Pharmacokinetics and Bioequivalence Comparison of 600 mg Single-Dose Linezolid Oral Suspension and Tablet Formulation in Healthy Chinese Subjects
- *Corresponding Author:
- Huifen Faye Wang
Pfizer Inc., 445 Eastern Point Road
Groton, CT 06340, USA
E-mail: [email protected]
Received Date: August 06, 2014; Accepted Date: September 23, 2014; Published Date: September 26, 2014
Citation: Zhang J, Zhang Y, Wang R, Alvey C, Wang Q, et al. (2014) Pharmacokinetics and Bioequivalence Comparison of 600 mg Single-Dose Linezolid Oral Suspension and Tablet Formulation in Healthy Chinese Subjects. J Bioequiv Availab 6: 153-157. doi: 10.4172/jbb.10000197
Copyright: © 2014 Zhang J, et al. This is an open-access article distributed under the terms of the Creative Commons Attribution License, which permits unrestricted use, distribution, and reproduction in any medium, provided the original author and source are credited.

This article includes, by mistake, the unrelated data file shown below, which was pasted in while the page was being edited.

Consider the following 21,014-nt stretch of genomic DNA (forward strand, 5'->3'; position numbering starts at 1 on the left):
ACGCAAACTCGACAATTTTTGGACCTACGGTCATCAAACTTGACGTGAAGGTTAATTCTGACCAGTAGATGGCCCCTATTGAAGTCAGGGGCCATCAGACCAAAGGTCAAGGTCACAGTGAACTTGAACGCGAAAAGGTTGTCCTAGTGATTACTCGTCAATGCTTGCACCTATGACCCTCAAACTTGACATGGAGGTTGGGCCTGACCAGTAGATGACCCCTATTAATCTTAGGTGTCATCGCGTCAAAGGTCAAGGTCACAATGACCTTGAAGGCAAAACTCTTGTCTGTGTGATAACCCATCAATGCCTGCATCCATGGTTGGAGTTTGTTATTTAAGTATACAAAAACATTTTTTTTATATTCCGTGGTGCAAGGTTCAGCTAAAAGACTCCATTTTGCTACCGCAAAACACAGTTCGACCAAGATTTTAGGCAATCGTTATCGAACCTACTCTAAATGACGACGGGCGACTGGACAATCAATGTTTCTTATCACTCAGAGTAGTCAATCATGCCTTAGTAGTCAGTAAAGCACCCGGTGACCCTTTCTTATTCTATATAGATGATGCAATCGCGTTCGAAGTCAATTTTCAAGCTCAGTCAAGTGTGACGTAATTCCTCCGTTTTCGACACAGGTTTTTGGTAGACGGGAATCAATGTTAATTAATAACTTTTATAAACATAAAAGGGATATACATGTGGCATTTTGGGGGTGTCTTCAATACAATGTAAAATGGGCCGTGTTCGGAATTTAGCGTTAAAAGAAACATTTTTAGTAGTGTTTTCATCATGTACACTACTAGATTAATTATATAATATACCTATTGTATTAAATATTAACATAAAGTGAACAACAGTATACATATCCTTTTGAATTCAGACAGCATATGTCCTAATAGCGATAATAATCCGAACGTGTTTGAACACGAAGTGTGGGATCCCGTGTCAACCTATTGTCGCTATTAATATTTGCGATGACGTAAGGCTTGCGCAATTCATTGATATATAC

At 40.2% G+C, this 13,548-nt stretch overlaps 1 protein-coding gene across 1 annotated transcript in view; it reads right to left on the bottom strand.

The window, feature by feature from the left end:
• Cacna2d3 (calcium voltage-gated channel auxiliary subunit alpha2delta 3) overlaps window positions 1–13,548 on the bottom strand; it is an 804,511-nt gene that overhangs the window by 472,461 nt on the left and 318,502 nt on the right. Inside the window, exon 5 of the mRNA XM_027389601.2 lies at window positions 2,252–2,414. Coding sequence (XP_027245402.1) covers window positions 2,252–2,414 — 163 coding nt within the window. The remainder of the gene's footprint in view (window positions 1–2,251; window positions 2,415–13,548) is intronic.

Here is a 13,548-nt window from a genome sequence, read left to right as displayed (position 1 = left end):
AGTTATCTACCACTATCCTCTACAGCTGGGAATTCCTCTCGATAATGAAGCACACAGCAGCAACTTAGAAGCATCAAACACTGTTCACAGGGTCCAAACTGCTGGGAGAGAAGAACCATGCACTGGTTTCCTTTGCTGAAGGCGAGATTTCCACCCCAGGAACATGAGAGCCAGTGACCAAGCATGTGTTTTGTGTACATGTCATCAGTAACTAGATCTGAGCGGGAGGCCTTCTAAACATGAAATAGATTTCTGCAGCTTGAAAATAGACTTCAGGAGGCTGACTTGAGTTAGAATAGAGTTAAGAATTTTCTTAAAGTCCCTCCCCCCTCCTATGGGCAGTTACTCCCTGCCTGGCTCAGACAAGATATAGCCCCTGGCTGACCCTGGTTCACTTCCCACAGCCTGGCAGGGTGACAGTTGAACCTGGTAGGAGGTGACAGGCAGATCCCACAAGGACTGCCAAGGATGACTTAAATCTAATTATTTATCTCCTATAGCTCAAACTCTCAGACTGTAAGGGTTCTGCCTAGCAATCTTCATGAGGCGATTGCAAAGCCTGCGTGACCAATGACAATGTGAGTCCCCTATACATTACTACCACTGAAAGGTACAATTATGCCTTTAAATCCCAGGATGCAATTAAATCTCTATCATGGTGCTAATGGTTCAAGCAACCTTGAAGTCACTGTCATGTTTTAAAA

Study background:Linezolid is indicated for the treatment of infections caused by aerobic Gram-positive bacteria. An oral suspension formulation poses an alternative to solid oral formulations in patients with swallowing difficulties, especially pediatric and geriatric patients, or patients with feeding tubes. Methods: This randomized, open-label, two-way cross-over, clinical pharmacology study in healthy Chinese male subjects evaluated the bioequivalence of single-dose 600 mg linezolid oral suspension to single-dose 600 mg linezolid film-coated tablet under fasted conditions. Pharmacokinetic blood sampling was carried out at various time points within 48 h post-dosing and plasma samples were analyzed using a validated high-performance liquid chromatography tandem mass spectrometric method. The primary endpoints were area under plasma concentration– time curve (AUC) from time zero to the time of the last quantifiable concentration (AUClast) and maximum plasma concentration (Cmax)for linezolid. Results: All 20 enrolled male subjects completed the study (mean age 25 years, mean body mass index 22 kg/ m2). The 90% confidence intervals (CIs) for the ratios of the adjusted geometric means of the primary endpoints, AUClast(97.81% [90% CI, 93.11-102.75%])and Cmax (113.67% [90% CI, 105.26-122.75%]), for the oral suspension formulation compared with the oral tablet were fullywithin the established bioequivalence limits of 80-125%. The two linezolid formulations were well tolerated and no serious adverse event or other significant adverse event was noted. Conclusions: Based on the results of this study, linezolid 600 mg oral suspension and linezolid 600 mg tablets are anticipated to be therapeutically equivalent and could be switched in subjects without any need for dose modification. Both formulations were safe and well tolerated.